The casket's silhouette with its raised lid suggests that the form was derived from a teremok, the upper quarters assigned to women in a terem, a seventeenth-century Russian palace. The unusual enameled decoration includes rectangular reserves with fantastic winged creatures incorporated into patterns of Nordic interlace separated by trellis work with raised gilt dots suggesting roof tiles. In the center of the lid, a tree of life is flanked by two confronting griffins. On the lid's sides, there are tigers in the middle section and birds in the corners. Four cabochon amethysts have been applied to the roof corners.
The panels on the casket's sides show doves in the middle and pairs of crested birds with interlocking tails at either end. These creatures are enameled in cream, red, yellow, and green over a pale blue ground.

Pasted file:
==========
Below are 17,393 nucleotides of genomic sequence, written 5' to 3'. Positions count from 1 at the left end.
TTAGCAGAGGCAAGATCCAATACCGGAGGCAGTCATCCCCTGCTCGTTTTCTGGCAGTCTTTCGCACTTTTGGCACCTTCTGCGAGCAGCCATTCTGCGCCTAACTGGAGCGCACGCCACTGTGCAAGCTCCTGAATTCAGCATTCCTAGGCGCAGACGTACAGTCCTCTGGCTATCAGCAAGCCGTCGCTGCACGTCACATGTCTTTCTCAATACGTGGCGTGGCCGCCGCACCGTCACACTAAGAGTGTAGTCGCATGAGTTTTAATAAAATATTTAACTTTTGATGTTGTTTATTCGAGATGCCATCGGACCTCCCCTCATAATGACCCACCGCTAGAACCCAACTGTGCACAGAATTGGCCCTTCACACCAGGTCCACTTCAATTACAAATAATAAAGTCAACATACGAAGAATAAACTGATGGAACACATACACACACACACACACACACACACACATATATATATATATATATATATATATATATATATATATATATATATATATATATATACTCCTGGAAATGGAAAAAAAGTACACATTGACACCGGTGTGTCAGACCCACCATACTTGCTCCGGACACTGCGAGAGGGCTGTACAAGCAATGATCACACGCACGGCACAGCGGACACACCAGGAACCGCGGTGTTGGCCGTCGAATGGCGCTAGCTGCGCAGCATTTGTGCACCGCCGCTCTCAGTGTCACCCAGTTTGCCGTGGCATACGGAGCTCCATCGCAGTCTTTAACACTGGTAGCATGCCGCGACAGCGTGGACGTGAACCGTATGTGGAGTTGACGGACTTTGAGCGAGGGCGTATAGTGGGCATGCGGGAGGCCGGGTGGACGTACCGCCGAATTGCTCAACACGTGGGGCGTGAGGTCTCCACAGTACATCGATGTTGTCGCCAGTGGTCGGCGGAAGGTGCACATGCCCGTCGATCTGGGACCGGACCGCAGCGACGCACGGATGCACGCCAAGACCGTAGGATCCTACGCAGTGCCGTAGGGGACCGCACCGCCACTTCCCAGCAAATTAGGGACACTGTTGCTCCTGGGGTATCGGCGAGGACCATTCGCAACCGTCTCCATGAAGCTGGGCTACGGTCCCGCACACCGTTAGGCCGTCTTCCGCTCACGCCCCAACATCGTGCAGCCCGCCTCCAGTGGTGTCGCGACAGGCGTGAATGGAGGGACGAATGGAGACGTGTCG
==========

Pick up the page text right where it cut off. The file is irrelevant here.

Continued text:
The source for this decoration lies not in earlier metalwork, but in manuscript painting. Viktor Butovskii's Histoire de l'Ornament Russe de Xe au XVIe Siècle d'après les manuscripts, published in 1870, provided the prototypes for the fantastic creatures. However, the blue dots on the birds' breasts, symbolizing fertility, are similar to those found on kolty, the enameled gold pendants produced in Kievan Rus during the 12th and 13th centuries.
Vasilii Alesandrovich Gorbunov (died: 1915) and his wife, Ekaterina Vikulovna, presented this box as a house gift to her sister, Evdokia, and her husband, Sergei Vasil'evich Kokorev, when the couple moved into a new residence in 1875. The two sisters were granddaughters of Elisei Savvich Morozov, the founder of the Morozov dynasty, a wealthy family of "Old Believers" in Moscow whose fortune was derived from a textile manufactory.